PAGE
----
Simon Fraser University, SIAT, PhD Studies, Spring 2012 – Fall 2013
The visually impaired have been a longstanding well recognized user group addressed in the field of Human-Computer Interaction (HCI). Recently, the study of sighted dog owners and their pets has gained interest in HCI. Despite this, there is a noticeable gap in the field of HCI with regards to research on and for visually impaired owners and their dogs (guide dog teams).
This research specifically focuses on guide dog teams, presenting an ethnographic study that explores the interactions of guide dog teams revealing differences between their work and off-work relationship. Some of our findings promote design interventions that address issues of awareness, pride, confidence, and trust present in guide dog teams at work but absent in off-work scenarios. We uncover potential for the design of new computer-mediated technologies that can better support the needs of guide dog owners; specifically, enhanced play-interaction through accessible dog toys utilizing smart sensor technologies and mobile apps.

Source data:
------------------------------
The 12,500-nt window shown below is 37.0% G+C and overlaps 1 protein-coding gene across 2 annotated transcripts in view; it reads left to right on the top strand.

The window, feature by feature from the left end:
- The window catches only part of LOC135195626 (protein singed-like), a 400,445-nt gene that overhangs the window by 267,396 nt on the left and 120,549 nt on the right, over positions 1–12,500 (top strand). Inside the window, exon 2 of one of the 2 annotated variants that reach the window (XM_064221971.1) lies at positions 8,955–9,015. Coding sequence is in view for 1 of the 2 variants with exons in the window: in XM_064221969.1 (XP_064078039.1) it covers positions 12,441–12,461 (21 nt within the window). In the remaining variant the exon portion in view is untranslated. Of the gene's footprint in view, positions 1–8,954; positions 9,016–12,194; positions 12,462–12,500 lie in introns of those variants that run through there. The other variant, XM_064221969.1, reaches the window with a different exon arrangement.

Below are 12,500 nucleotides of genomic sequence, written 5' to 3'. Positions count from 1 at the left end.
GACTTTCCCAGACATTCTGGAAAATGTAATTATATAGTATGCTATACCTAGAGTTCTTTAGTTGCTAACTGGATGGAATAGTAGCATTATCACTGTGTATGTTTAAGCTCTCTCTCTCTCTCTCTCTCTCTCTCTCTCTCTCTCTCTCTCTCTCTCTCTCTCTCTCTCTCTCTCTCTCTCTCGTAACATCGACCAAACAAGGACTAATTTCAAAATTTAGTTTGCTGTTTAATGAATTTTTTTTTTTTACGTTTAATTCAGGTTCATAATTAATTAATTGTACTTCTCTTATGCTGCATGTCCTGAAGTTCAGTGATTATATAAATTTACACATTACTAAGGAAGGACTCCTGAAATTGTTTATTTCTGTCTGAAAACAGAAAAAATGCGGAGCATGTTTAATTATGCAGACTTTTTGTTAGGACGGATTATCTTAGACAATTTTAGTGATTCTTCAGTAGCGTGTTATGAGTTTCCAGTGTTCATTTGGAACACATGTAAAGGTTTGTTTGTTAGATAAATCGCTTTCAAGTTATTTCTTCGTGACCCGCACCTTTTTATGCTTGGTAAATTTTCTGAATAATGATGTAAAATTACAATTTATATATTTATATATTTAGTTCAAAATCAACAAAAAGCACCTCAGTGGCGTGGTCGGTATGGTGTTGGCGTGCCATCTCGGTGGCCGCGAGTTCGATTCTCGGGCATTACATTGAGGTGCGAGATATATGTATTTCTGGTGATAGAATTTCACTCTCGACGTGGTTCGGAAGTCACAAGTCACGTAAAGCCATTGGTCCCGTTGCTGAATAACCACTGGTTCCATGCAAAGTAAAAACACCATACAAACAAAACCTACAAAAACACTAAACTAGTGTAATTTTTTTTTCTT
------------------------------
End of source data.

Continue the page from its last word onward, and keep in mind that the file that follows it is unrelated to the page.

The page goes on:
The study has been an incredible experience and taught me a lot about Guide Dogs and their handlers and ethnographic fieldwork. BC Guide Dogs has been a very helpful partner in this work.
We published several works on this project:
Hauser, S., Wakkary, R., & Neustaedter, C., (2014). Understanding guide dog team interactions: design opportunities to support work and play. In Proc. of the 2014 conference on Designing interactive systems (DIS 14). ACM, NY, USA, pp. 295-304.
I have picked up this work in my doctoral dissertation work and taken it a step further by using the lens of postphenomenology to complement human-centered ways of studying these human-non-human teams.